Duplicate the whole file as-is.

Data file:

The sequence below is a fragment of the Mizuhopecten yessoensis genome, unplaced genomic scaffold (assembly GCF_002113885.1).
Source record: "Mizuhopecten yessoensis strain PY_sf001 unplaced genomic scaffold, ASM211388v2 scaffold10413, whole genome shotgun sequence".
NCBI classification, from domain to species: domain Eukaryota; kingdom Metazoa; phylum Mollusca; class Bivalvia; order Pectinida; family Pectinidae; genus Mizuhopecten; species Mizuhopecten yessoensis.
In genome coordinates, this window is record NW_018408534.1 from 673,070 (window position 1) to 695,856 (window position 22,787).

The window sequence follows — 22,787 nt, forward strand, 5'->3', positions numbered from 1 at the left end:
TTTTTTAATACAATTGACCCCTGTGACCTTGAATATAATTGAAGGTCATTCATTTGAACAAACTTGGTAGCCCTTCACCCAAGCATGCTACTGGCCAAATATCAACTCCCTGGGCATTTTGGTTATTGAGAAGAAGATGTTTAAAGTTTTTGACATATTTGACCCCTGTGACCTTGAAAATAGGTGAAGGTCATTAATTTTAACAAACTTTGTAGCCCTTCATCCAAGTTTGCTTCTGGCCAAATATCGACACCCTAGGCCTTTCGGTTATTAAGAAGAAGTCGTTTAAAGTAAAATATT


The sequence below is a fragment of the Mizuhopecten yessoensis genome, unplaced genomic scaffold (assembly GCF_002113885.1).
Source record: "Mizuhopecten yessoensis strain PY_sf001 unplaced genomic scaffold, ASM211388v2 scaffold10413, whole genome shotgun sequence".
NCBI classification, from domain to species: domain Eukaryota; kingdom Metazoa; phylum Mollusca; class Bivalvia; order Pectinida; family Pectinidae; genus Mizuhopecten; species Mizuhopecten yessoensis.
In genome coordinates, this window is record NW_018408534.1 from 673,070 (window position 1) to 695,856 (window position 22,787).

The window sequence follows — 22,787 nt, forward strand, 5'->3', positions numbered from 1 at the left end:
TTTTTTAATACAATTGACCCCTGTGACCTTGAATATAATTGAAGGTCATTCATTTGAACAAACTTGGTAGCCCTTCACCCAAGCATGCTACTGGCCAAATATCAACTCCCTGGGCATTTTGGTTATTGAGAAGAAGATGTTTAAAGTTTTTGACATATTTGACCCCTGTGACCTTGAAAATAGGTGAAGGTCATTAATTTTAACAAACTTTGTAGCCCTTCATCCAAGTTTGCTTCTGGCCAAATATCGACACCCTAGGCCTTTCGGTTATTAAGAAGAAGTCGTTTAAAGTAAAATATT